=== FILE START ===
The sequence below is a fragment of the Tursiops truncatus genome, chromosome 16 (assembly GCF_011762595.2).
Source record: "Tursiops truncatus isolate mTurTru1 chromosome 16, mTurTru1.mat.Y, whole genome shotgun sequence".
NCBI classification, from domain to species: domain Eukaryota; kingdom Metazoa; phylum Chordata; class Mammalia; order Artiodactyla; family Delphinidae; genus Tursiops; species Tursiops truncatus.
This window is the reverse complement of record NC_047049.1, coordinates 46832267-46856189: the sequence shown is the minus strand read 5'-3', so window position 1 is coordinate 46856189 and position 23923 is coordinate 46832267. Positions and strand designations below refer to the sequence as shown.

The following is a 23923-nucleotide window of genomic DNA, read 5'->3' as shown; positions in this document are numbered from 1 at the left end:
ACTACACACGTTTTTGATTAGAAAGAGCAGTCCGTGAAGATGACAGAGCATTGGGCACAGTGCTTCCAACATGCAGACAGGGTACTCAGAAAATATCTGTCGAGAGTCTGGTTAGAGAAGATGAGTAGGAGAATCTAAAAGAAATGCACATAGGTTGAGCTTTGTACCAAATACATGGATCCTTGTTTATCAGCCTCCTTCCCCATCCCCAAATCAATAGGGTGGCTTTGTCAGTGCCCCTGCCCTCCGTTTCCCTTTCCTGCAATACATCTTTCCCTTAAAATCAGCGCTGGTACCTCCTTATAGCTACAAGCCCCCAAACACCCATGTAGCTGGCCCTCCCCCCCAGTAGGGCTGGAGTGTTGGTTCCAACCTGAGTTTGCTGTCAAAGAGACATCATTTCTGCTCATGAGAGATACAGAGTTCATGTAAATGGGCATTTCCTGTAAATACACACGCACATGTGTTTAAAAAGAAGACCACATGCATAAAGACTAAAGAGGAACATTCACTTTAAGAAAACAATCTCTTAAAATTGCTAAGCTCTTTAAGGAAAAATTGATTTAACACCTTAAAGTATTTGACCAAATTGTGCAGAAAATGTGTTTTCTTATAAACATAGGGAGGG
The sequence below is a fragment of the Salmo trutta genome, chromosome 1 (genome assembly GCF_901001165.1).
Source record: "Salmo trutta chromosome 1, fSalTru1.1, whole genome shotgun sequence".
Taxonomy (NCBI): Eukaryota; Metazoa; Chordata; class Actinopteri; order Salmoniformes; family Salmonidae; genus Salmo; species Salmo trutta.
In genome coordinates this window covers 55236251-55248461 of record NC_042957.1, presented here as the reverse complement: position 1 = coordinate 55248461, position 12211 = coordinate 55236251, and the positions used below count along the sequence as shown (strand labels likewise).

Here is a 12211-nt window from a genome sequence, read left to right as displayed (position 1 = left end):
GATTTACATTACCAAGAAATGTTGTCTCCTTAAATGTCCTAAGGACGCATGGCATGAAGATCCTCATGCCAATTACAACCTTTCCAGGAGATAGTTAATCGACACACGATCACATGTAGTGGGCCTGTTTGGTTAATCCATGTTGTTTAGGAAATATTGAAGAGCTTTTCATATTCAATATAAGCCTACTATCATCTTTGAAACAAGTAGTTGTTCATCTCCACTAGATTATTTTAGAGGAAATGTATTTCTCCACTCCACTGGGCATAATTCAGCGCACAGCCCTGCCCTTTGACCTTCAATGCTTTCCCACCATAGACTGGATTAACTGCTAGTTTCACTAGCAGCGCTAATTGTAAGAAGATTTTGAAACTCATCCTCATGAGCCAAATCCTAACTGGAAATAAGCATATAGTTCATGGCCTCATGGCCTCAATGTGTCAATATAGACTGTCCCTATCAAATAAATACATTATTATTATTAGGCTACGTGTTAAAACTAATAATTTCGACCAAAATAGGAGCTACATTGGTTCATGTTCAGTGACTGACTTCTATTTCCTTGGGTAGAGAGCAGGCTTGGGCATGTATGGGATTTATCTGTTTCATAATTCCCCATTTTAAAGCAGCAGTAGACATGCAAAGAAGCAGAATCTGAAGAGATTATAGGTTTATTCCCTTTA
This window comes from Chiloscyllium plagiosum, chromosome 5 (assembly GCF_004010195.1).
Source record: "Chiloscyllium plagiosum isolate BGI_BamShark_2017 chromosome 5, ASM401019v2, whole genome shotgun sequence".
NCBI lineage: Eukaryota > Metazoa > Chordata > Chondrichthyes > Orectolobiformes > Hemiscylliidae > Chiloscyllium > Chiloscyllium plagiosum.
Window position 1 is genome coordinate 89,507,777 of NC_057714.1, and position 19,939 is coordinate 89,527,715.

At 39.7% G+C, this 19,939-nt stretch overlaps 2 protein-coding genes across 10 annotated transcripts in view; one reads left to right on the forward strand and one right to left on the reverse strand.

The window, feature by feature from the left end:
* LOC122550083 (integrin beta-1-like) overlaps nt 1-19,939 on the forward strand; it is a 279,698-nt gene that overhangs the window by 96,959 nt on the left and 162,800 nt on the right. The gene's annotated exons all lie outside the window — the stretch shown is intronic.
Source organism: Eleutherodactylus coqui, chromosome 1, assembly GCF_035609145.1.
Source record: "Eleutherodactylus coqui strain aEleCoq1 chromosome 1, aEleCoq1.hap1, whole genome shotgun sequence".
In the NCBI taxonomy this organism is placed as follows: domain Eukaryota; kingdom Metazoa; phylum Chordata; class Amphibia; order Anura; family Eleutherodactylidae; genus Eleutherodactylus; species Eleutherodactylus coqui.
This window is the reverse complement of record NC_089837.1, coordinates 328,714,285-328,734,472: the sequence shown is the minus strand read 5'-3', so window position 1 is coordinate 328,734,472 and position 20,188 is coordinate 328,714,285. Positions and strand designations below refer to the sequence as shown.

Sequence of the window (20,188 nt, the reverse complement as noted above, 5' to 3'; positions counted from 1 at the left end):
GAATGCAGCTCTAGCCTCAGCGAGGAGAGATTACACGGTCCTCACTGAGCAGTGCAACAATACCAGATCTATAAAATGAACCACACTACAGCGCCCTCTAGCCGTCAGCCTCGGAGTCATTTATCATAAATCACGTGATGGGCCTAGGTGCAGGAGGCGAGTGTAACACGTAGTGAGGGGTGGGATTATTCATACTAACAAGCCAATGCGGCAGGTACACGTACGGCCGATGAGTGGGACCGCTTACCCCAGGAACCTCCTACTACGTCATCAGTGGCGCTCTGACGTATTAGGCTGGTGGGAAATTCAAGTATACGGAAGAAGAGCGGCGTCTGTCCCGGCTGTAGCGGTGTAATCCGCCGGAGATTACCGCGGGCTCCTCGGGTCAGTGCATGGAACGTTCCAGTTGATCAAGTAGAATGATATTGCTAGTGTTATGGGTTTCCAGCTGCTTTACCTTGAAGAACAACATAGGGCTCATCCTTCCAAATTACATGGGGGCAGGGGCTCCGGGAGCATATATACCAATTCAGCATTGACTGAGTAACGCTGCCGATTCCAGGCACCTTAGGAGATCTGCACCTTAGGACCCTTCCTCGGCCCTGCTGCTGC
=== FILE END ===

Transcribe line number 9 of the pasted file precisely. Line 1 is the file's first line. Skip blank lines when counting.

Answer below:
Taxonomy (NCBI): Eukaryota; Metazoa; Chordata; class Actinopteri; order Salmoniformes; family Salmonidae; genus Salmo; species Salmo trutta.